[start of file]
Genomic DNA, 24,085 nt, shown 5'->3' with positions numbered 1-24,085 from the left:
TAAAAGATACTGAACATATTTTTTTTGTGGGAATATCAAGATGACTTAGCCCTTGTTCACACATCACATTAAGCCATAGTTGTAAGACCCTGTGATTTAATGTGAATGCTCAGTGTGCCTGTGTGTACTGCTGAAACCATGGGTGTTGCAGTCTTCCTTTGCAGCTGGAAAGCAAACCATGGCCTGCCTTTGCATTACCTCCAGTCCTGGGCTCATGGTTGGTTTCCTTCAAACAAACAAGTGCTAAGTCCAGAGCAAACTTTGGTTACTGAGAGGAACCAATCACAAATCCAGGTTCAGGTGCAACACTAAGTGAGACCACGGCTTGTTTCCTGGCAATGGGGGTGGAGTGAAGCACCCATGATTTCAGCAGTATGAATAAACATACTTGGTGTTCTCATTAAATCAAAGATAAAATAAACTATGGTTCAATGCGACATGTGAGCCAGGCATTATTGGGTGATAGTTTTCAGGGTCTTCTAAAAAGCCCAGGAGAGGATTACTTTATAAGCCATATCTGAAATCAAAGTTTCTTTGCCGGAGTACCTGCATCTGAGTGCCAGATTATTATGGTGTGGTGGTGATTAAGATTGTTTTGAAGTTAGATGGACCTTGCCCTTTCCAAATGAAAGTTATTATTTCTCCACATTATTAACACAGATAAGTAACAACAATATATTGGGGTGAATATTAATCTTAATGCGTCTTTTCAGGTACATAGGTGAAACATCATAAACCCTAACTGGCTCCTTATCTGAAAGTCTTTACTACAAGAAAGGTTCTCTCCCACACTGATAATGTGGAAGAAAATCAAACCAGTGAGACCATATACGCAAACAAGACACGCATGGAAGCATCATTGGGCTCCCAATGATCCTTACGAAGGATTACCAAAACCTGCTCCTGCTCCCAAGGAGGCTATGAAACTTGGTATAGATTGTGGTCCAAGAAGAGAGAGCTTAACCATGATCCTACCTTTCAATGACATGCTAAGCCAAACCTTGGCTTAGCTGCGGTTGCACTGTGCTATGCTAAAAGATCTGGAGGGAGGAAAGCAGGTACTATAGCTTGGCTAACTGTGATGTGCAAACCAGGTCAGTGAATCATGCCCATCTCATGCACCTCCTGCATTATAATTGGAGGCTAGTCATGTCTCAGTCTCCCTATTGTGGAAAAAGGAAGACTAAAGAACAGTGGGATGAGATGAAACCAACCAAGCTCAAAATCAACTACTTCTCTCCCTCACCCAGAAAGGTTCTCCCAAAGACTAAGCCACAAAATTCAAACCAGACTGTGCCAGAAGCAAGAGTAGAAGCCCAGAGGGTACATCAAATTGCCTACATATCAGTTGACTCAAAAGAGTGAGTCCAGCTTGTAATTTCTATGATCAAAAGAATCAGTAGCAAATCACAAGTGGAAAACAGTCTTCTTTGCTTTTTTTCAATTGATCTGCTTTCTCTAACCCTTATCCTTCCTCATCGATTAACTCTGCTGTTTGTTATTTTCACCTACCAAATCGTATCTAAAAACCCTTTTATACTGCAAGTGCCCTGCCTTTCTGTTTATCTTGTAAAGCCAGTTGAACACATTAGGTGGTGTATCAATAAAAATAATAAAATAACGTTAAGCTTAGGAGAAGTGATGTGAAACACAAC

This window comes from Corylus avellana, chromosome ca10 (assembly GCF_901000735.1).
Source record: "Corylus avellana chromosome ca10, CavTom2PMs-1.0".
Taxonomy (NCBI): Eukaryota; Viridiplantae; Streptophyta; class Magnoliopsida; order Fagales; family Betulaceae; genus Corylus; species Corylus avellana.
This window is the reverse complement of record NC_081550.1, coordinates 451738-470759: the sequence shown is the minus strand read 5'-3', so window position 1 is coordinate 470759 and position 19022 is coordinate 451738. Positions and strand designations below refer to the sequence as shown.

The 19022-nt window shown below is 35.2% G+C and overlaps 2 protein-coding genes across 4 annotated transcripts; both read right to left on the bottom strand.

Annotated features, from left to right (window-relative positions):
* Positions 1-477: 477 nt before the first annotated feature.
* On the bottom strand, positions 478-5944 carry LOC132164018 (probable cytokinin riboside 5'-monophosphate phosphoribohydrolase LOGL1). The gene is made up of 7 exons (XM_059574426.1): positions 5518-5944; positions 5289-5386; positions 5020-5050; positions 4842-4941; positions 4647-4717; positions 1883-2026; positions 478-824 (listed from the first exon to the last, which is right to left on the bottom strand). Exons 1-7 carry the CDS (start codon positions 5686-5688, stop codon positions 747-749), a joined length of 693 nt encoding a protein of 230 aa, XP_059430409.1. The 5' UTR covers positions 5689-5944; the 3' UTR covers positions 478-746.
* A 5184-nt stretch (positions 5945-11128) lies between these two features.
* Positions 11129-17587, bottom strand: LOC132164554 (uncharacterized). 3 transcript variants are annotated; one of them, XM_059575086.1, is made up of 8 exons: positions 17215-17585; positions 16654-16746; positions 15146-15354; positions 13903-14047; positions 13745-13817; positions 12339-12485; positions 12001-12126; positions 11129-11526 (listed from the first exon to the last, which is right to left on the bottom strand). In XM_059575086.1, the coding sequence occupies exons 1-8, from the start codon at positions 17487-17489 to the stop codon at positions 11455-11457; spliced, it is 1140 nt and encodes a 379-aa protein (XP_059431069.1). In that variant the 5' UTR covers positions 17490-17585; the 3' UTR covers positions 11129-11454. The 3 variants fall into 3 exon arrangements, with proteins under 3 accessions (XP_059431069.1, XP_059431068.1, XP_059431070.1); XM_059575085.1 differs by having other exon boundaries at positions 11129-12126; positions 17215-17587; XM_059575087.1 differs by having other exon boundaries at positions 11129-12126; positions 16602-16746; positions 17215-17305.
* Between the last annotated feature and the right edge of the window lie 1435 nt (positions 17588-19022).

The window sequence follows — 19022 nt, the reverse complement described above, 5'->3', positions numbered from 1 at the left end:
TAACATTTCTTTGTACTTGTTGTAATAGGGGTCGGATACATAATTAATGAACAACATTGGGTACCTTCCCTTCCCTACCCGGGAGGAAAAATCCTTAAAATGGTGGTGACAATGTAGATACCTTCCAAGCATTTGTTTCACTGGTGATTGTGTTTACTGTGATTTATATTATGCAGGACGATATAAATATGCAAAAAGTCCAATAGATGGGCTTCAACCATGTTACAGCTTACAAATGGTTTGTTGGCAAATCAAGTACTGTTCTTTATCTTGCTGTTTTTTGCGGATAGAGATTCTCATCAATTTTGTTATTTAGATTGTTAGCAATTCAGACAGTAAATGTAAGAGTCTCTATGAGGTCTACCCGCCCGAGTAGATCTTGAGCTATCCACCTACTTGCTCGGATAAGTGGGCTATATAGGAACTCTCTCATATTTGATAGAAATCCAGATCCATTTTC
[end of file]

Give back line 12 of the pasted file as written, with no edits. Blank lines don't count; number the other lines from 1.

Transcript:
* Positions 11129-17587, bottom strand: LOC132164554 (uncharacterized). 3 transcript variants are annotated; one of them, XM_059575086.1, is made up of 8 exons: positions 17215-17585; positions 16654-16746; positions 15146-15354; positions 13903-14047; positions 13745-13817; positions 12339-12485; positions 12001-12126; positions 11129-11526 (listed from the first exon to the last, which is right to left on the bottom strand). In XM_059575086.1, the coding sequence occupies exons 1-8, from the start codon at positions 17487-17489 to the stop codon at positions 11455-11457; spliced, it is 1140 nt and encodes a 379-aa protein (XP_059431069.1). In that variant the 5' UTR covers positions 17490-17585; the 3' UTR covers positions 11129-11454. The 3 variants fall into 3 exon arrangements, with proteins under 3 accessions (XP_059431069.1, XP_059431068.1, XP_059431070.1); XM_059575085.1 differs by having other exon boundaries at positions 11129-12126; positions 17215-17587; XM_059575087.1 differs by having other exon boundaries at positions 11129-12126; positions 16602-16746; positions 17215-17305.